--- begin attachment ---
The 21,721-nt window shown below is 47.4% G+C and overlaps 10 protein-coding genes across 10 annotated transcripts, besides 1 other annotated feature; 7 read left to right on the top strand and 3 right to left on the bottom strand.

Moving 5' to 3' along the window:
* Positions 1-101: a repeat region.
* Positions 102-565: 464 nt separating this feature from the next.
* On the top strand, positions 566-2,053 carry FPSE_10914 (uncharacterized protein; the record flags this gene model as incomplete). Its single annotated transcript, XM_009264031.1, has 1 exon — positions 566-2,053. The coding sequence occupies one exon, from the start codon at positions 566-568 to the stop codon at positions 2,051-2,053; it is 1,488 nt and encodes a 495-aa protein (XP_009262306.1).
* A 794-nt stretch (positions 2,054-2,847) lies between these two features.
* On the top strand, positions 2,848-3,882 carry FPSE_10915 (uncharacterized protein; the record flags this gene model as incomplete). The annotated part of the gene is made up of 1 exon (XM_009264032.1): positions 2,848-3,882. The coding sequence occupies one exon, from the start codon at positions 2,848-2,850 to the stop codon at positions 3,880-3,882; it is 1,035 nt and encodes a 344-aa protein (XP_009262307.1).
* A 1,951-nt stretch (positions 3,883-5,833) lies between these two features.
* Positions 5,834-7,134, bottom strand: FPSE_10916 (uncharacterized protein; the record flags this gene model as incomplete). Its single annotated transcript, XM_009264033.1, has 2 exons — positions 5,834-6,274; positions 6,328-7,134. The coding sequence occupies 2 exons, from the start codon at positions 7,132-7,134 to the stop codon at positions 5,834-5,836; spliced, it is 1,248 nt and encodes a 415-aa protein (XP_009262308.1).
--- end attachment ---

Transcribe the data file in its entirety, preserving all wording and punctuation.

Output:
The 21,721-nt window shown below is 47.4% G+C and overlaps 10 protein-coding genes across 10 annotated transcripts, besides 1 other annotated feature; 7 read left to right on the top strand and 3 right to left on the bottom strand.

Moving 5' to 3' along the window:
* Positions 1-101: a repeat region.
* Positions 102-565: 464 nt separating this feature from the next.
* On the top strand, positions 566-2,053 carry FPSE_10914 (uncharacterized protein; the record flags this gene model as incomplete). Its single annotated transcript, XM_009264031.1, has 1 exon — positions 566-2,053. The coding sequence occupies one exon, from the start codon at positions 566-568 to the stop codon at positions 2,051-2,053; it is 1,488 nt and encodes a 495-aa protein (XP_009262306.1).
* A 794-nt stretch (positions 2,054-2,847) lies between these two features.
* On the top strand, positions 2,848-3,882 carry FPSE_10915 (uncharacterized protein; the record flags this gene model as incomplete). The annotated part of the gene is made up of 1 exon (XM_009264032.1): positions 2,848-3,882. The coding sequence occupies one exon, from the start codon at positions 2,848-2,850 to the stop codon at positions 3,880-3,882; it is 1,035 nt and encodes a 344-aa protein (XP_009262307.1).
* A 1,951-nt stretch (positions 3,883-5,833) lies between these two features.
* Positions 5,834-7,134, bottom strand: FPSE_10916 (uncharacterized protein; the record flags this gene model as incomplete). Its single annotated transcript, XM_009264033.1, has 2 exons — positions 5,834-6,274; positions 6,328-7,134. The coding sequence occupies 2 exons, from the start codon at positions 7,132-7,134 to the stop codon at positions 5,834-5,836; spliced, it is 1,248 nt and encodes a 415-aa protein (XP_009262308.1).